4. Radically improving built assets through reduced CO2 emissions

Submitting Institutions

University of Edinburgh,
Heriot-Watt University

Unit of Assessment

Architecture, Built Environment and Planning

Summary Impact Type


Research Subject Area(s)

Built Environment and Design: Architecture, Building, Other Built Environment and Design

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Summary of the impact

Alliance researchers have demonstrated that it is possible to refurbish existing buildings, which make up over 90% of our stock of over 26m buildings, to achieve a reduction in CO2 emissions of up to 80% (domestic properties) and 50% (non-domestic). The research has underpinned a shift of emphasis by UK government from new to existing buildings and the formulation of incentives to encourage building owners to make energy-saving improvements. In partnership with not-for-profit, public and private stakeholders, it has been used by national and local agencies to highlight the potential of improving the energy performance of traditionally constructed, timber-framed and residential mobile homes and incorporated into practical guidance by the Chartered Institution of Building Services Engineers. It is also the technical foundation for an educational software package developed with 100 school children and teachers and praised as exemplary by Education Scotland.

Underpinning research

In the UK, the built environment accounts for 46% of total carbon emissions. As new buildings make up less than 1% of stock each year, and at least 75% of current buildings are estimated to be still standing twenty years hence, radical action needs to be taken with existing built assets if current government targets on reducing emissions are to be met (at least 34% below the 1990 baseline by 2020 and 80% by 2050). In 2004, the Engineering and Physical Sciences Research Council (EPSRC) and The Carbon Trust took steps to meet this challenge, as the UK moved towards passing the Climate Change Act 2008. Under its Carbon Vision Buildings (CVB) programme, the partnership funded three research projects tackling CO2 emissions and the built environment, including Tarbase (Technology Assessment for Radically Improving the Built Asset Base) led by the Alliance's Urban Energy Research Group at Heriot-Watt University (HWU).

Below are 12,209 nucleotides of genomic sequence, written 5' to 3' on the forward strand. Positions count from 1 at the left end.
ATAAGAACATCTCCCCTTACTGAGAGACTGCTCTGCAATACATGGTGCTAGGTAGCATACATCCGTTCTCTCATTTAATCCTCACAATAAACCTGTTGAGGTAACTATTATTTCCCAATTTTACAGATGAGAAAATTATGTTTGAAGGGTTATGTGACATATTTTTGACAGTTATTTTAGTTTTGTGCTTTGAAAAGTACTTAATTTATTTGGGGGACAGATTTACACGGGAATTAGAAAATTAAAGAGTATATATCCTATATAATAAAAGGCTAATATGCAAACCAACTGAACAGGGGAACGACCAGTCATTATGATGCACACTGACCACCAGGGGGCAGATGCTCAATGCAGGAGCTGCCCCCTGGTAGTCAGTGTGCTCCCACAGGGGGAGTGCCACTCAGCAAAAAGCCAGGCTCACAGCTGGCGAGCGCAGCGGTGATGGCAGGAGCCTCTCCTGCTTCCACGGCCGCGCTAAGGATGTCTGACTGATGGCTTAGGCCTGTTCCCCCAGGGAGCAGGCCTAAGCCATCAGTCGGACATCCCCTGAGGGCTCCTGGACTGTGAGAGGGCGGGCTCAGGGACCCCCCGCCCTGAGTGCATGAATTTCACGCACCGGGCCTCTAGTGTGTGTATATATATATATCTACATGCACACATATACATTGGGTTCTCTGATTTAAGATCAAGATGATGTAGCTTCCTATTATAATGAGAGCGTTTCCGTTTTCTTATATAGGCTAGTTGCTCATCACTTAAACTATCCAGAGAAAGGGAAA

The aim of the £1.4M Tarbase project was to investigate the potential for significant reductions in CO2 emissions from existing buildings in the period to 2030. The work considered potential reductions from different perspectives, including end use equipment, building fabric, heating, air conditioning and ventilation equipment, on-site generation of heat and power and the carbon intensity of network electricity. Crucially, it also considered the effect of climate change on building energy needs and user acceptance and behavioural trends regarding building use. It ran from 1 July 2004 to 31 March 2009 under the leadership of Prof Phil Banfill (1995-present) and Co-Investigators Prof Marcus Newborough (2002-2008) and Dr Gillian Menzies (2000-present), supported by Andrew Peacock, Research Associate and Project Manager (2003-present), Dr David Jenkins, Research Fellow (2005-present), and various researchers from the Universities of De Montfort, Warwick, Surrey, Nottingham and Glasgow.

The Alliance research bridged the gap between building stock models (which provide information for policy but insufficient detail for the occupant or building energy manager) and detailed case studies (which provide very specific data that is too finely grained to provide generic guidance). It did this by modelling the energy performance of a number of buildings expected to be prominent in the stock in 2030 — from domestic properties to offices, supermarkets and schools — before and after the application of CO2 reducing measures. The buildings were fully specified in terms of construction and location, internal activity, and HVAC (heating, ventilation and air conditioning) systems, with other inputs from hourly climate files in 2005 and 2030. The effect of `demand-side' measures on emissions was assessed by bespoke models of IT/end use equipment and appliances, lighting, building fabric, glazing and alternative HVAC systems, while the effect of `supply-side' measures was assessed by models developed for photovoltaics, micro-combined heat and power, micro-wind, solar thermal, air- and ground-source heat pumps, heat recovery and battery storage.

The project found that it was possible to refurbish buildings to achieve a reduction in CO2 emissions of up to 80% (domestic buildings) and 50% (non-domestic buildings). For dwellings, the cost could be as much as £30k per home, therefore financial `payback' was unlikely to incentivise home owners, who would require subsidies to be able to undertake the optimum range of refurbishments. While internal activity in buildings significantly affects energy use and governs the choice of refurbishment methods, building energy demand is generally poorly understood and satisfying that demand on-site through renewables — e.g. wind, photovoltaics and Combined Heat and Power (CHP) — problematic, because the energy is often available when there is no demand and vice versa. The study also found that a warming climate could significantly affect comfort and energy use in buildings without air-conditioning, possibly leading to a rise in CO2 emissions, were the installation of cooling plant to become more widespread.